Candidates for Medicine (Standard Course) and the Graduate Course in Medicine are required to sit the University Clinical Aptitude Test (UCAT)

Natural Sciences

Engineering and Science Admissions Test (ESAT)

Veterinary Medicine

Engineering and Science Admissions Test (ESAT)

Mathematics applicants are required to sit the Sixth Term Examination Paper (STEP). This test takes place in June of Year 13 (or equivalent).

When do I need to register for the ESAT by?

Online registration for the ESAT begins on 1st August 2024 closes on the 16th September 2024. Booking via phone only is then available until 1st October 2024. We strongly recommend candidates book their test by the 16th September in order to stand the best chance of a slot in their preferred test centre.

The deadline to apply for access adjustments is 29th August 2024. 

UK candidates in financial need can apply for bursary funding to meet the costs of the test. Do this before booking so that you can use your bursary voucher code to pay for your test. It can take up to five working days for evidence to be reviewed. For further details, see here.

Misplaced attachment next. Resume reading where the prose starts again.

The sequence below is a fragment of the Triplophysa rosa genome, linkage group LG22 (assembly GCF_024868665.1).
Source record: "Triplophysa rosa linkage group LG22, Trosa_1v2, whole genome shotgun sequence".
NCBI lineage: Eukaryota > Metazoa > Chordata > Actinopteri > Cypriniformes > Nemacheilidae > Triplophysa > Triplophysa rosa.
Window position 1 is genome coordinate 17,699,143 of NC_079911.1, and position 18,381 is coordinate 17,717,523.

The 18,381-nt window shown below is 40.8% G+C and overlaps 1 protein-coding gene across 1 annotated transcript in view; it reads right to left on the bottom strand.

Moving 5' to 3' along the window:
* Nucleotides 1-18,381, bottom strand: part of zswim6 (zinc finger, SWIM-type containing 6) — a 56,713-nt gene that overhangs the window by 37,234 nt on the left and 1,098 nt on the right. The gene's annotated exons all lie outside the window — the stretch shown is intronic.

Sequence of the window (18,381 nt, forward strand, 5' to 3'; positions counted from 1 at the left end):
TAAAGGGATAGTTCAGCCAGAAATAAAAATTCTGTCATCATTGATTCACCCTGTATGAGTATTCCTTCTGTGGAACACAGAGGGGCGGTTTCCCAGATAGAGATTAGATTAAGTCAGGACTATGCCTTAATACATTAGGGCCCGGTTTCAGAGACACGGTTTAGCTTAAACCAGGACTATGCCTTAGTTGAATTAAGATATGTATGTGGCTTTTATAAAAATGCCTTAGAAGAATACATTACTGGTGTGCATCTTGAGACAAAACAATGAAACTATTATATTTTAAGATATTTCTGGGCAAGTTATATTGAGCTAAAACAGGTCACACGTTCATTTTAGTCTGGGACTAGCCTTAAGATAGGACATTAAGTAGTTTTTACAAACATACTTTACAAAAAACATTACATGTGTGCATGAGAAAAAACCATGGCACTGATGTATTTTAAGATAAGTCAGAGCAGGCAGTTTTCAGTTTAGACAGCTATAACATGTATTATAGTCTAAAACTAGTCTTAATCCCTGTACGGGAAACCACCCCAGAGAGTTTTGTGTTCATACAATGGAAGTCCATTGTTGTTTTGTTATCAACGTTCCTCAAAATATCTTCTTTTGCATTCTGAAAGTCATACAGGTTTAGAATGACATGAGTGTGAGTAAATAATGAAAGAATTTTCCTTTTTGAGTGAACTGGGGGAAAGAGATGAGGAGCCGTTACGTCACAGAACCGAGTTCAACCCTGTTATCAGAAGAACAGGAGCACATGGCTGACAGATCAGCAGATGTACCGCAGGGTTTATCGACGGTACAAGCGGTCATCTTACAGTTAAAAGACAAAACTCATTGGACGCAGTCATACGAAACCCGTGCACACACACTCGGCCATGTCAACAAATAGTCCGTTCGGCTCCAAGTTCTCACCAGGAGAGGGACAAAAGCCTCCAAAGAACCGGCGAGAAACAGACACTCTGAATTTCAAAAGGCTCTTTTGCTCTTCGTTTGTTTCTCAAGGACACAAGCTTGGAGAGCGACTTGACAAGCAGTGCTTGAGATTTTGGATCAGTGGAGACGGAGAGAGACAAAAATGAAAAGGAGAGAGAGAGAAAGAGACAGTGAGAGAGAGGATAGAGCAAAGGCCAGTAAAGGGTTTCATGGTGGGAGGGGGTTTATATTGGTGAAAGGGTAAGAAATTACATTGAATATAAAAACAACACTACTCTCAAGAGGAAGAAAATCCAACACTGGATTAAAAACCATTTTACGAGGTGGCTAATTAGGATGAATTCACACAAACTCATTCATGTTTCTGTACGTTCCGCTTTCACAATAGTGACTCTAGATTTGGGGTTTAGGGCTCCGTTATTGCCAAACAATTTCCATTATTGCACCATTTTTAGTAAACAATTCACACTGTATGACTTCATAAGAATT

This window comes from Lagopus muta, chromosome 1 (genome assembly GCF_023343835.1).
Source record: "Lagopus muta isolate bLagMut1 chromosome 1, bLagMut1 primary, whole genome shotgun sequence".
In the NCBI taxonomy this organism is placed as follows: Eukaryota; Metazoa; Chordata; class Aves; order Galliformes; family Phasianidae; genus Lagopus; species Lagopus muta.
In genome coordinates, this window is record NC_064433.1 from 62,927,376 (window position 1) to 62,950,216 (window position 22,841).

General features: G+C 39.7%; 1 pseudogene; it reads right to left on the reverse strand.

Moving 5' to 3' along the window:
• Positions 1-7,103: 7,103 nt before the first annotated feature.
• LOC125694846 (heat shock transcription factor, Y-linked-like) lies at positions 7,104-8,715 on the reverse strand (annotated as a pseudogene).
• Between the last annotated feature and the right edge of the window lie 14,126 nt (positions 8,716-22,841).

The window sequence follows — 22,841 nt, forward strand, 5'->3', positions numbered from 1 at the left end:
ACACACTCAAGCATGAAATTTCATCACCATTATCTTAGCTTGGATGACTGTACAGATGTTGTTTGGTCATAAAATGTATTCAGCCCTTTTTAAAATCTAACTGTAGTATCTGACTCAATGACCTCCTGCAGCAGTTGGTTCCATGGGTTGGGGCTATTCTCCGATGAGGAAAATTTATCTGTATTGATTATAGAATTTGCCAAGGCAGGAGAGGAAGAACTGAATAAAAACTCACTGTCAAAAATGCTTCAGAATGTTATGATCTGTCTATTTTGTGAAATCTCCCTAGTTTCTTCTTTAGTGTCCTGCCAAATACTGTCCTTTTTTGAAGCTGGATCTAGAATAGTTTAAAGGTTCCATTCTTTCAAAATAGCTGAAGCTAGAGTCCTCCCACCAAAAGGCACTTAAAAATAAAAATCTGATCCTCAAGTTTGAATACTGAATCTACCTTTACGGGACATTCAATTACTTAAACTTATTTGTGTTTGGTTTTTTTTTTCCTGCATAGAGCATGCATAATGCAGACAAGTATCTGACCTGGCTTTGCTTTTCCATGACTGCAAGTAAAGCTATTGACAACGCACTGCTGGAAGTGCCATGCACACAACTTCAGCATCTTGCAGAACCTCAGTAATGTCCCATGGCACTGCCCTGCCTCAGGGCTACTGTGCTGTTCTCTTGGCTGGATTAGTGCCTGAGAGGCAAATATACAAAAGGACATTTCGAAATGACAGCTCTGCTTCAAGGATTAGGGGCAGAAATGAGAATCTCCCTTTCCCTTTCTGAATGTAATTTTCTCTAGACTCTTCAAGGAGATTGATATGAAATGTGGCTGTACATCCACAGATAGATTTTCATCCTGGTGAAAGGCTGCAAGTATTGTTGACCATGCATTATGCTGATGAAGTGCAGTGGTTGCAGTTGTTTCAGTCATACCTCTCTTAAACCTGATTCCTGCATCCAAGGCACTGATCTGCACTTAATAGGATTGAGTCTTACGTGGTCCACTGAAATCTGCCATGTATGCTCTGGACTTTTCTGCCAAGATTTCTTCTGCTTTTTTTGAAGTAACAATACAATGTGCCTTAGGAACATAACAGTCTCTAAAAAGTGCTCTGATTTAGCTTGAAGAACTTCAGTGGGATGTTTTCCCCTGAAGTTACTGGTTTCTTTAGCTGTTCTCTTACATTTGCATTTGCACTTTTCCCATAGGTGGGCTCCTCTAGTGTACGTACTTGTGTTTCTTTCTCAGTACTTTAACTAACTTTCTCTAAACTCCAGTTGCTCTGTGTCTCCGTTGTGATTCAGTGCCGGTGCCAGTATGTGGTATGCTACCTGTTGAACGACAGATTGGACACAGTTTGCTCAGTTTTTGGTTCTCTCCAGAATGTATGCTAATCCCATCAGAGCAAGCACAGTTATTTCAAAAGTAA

Where and when will I sit the ESAT?

You will take the test on 15th or 16th October 2024. This is a computer-based test that is taken in an authorised test centre local to you. You can find your nearest test centre when you register for the test online.

When do I need to register for the TMUA by?

Online registration for the TMUA begins on 1st August 2024 and closes on the 16th September 2024. Booking via phone only is then available until 1st October 2024. We strongly recommend candidates book their test by the 16th September in order to stand the best chance of a slot in their preferred test centre.

The deadline to apply for access adjustments is 29th August 2024. 

UK candidates in financial need can apply for bursary funding to meet the costs of the test. Do this before booking so that you can use your bursary voucher code to pay for your test. It can take up to five working days for evidence to be reviewed. For further details, see here.

Where and when will I sit the TMUA?

You will take the test on 16th or 17th October 2024. This is a computer-based test that is taken in an authorised test centre local to you. You can find your nearest test centre when you register for the test online.